Aspen’s unofficial sport: beach volleyball
The Aspen Times
The transition from ski bum to beach bum is an easy one. And the evidence is at Koch Park, where on any given evening, you can discover one of Aspen’s most popular summer pursuits: beach volleyball.
“I was waiting for the snow to melt this spring,” Pete Mullery, 26, said of his anticipation for the season. “I was checking the courts every day.”
A snowboarder who works for Aspen Skiing Co., Mullery recalled his first time at Koch Park. The most surprising thing, he said, was the welcoming atmosphere.
“That’s what’s great about this place,” said Dan Dolinskas, 27, a volleyball coach at Aspen High School and a Koch regular. “You come out and just pick up somebody and get to meet all kinds of new people. And nothing’s riding on it. … You play and move on and keep having fun.”
Mullery said it was little embarrassing starting out because his skill set was nowhere near where it needed to be. But by the end of his first summer, he was playing at Koch almost every day (he logged 28 days in August). The progression from 2012 to 2013, he said, was huge.
“Last year, at the beginning of the year, we were running around just trying to save balls,” he said of himself and his regular partner. “And this year, we’re actually putting balls where we want to. It’s a totally different game that we’re playing.”
And then there are the days when Mullery runs into Agie Gonzalez, a player he described as the “court guru.”
“He’s competitive,” Mullery said. “He’ll beat your ass, but then he’ll joke around with you afterward.”
Gonzalez, 56, has been playing at Koch since 1995, when he moved to Aspen from Mexico. When he got here, he didn’t know anybody, but volleyball helped change that.
“That’s how I got to meet all the people in town — because of volleyball,” said Gonzalez, who, a year after moving to Aspen, won the doubles B division at King of the Mountain in Vail.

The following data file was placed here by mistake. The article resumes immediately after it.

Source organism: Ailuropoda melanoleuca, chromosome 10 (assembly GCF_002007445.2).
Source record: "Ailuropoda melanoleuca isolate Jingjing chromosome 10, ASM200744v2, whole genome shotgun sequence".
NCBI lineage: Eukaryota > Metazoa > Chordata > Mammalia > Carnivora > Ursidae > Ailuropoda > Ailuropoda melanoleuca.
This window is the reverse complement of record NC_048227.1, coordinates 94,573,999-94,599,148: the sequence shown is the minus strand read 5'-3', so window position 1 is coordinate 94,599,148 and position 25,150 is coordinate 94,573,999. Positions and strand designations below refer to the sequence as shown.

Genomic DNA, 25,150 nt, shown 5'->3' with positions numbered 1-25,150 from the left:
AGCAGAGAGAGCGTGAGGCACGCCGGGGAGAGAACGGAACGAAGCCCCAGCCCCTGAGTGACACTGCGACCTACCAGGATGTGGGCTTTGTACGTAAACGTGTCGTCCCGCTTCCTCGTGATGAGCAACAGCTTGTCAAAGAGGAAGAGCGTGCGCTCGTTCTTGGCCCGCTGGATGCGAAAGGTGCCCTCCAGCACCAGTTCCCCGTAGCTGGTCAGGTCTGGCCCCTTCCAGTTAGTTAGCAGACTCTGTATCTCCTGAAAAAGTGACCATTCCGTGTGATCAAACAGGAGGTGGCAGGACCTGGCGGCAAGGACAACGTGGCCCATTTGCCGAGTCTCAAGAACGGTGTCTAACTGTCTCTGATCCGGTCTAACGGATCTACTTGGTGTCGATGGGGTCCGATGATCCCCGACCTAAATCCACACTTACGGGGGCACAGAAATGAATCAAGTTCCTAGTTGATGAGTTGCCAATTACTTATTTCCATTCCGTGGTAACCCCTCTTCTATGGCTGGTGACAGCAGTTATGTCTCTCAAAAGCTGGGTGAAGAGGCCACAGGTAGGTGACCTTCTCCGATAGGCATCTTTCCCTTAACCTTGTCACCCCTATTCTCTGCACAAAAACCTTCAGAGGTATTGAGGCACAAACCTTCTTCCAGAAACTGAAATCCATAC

Dolinskas echoed Gonzalez’s sentiment, saying it’s more a social experience than anything else, something he attributes to the sport’s laid-back, beach-town attitude.
“You get a chance to laugh about the last point and give high-fives, catch your breath and get back into it,” he said. “So, yeah, it’s a little bit more social than a soccer game or something like that.”
In 1973, the first MotherLode Volleyball Classic was held in Aspen. It was a one-day event, with 14 teams competing on grass in Wagner Park. Today, it’s a six-day event with 600 teams competing from all over the country, making it one of the largest tournaments in the U.S. Leon Fell, producer of the MotherLode since 1981 and a major reason for the tournament’s growth, estimates that it brings between 3,000 and 4,500 people into town every August.
“It is so unique to have one of North America’s largest beach volleyball tournaments held in the central part of the country,” Fell said, adding that its roots can be traced back to the 1960s, when many transplants were moving to Aspen from Southern California, where the game originated in the 1920s.
“Those people were never hesitant to take somebody underneath their wing and teach them the sport that they loved,” Fell said.
By 1975, he estimates, there were about 30 people playing regularly at Willoughby Park, which was known affectionately as “Aspen State Beach.” Add in youth camps in the 1980s, and it became increasingly clear that Aspen needed more room for this growing sport. So Fell and Andy Hanson, who played at San Diego State and helped organize the MotherLode from 1975 until the early 2000s, lobbied for more courts. In the early ’90s, Koch Lumber Park was built.
As interest in the MotherLode has risen, so has the talent level. Last year, Aspen drew Olympians Martin Reader and Josh Binstock, of Team Canada, who competed at Koch in the men’s open division.
Dolinskas said of watching the Olympians: “It’s cool to see the whole town get excited for volleyball and to come watch the finals and see the pros play on these courts that we’re at all summer long.”
Voted the No. 1 pro-am tournament in the country by Volleyball Magazine, the MotherLode is adding an extra day this year, along with two additional divisions: men’s 55-over and women’s 45-over. Gonzalez plans to compete in the 45-over division, while Mullery will play in the B division.
Just like winter sports, Fell said, interest in volleyball can be a little dormant in the offseason.
“But I think it’s coming out of that right now,” he said. “And it’s kind of, once again, turning into a very active part of the Aspen summer scene.”
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